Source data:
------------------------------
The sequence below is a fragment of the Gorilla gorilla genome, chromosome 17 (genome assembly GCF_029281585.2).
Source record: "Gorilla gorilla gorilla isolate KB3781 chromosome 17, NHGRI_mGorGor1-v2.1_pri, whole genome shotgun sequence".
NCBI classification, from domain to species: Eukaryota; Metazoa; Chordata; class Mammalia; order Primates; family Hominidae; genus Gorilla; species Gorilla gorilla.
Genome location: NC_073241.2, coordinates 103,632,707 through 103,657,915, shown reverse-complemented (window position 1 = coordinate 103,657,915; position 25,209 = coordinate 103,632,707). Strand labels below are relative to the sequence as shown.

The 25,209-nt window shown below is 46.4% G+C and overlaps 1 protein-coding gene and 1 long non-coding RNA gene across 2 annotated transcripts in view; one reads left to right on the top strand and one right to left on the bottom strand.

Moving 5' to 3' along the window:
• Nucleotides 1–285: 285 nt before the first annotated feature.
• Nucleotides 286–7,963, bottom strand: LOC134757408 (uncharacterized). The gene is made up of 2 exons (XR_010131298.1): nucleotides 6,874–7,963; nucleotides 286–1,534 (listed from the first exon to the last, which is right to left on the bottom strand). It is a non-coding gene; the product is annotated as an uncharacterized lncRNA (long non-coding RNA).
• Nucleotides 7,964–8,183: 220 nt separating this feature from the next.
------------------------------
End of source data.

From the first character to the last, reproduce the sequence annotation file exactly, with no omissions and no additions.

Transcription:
The sequence below is a fragment of the Gorilla gorilla genome, chromosome 17 (genome assembly GCF_029281585.2).
Source record: "Gorilla gorilla gorilla isolate KB3781 chromosome 17, NHGRI_mGorGor1-v2.1_pri, whole genome shotgun sequence".
NCBI classification, from domain to species: Eukaryota; Metazoa; Chordata; class Mammalia; order Primates; family Hominidae; genus Gorilla; species Gorilla gorilla.
Genome location: NC_073241.2, coordinates 103,632,707 through 103,657,915, shown reverse-complemented (window position 1 = coordinate 103,657,915; position 25,209 = coordinate 103,632,707). Strand labels below are relative to the sequence as shown.

The 25,209-nt window shown below is 46.4% G+C and overlaps 1 protein-coding gene and 1 long non-coding RNA gene across 2 annotated transcripts in view; one reads left to right on the top strand and one right to left on the bottom strand.

Moving 5' to 3' along the window:
• Nucleotides 1–285: 285 nt before the first annotated feature.
• Nucleotides 286–7,963, bottom strand: LOC134757408 (uncharacterized). The gene is made up of 2 exons (XR_010131298.1): nucleotides 6,874–7,963; nucleotides 286–1,534 (listed from the first exon to the last, which is right to left on the bottom strand). It is a non-coding gene; the product is annotated as an uncharacterized lncRNA (long non-coding RNA).
• Nucleotides 7,964–8,183: 220 nt separating this feature from the next.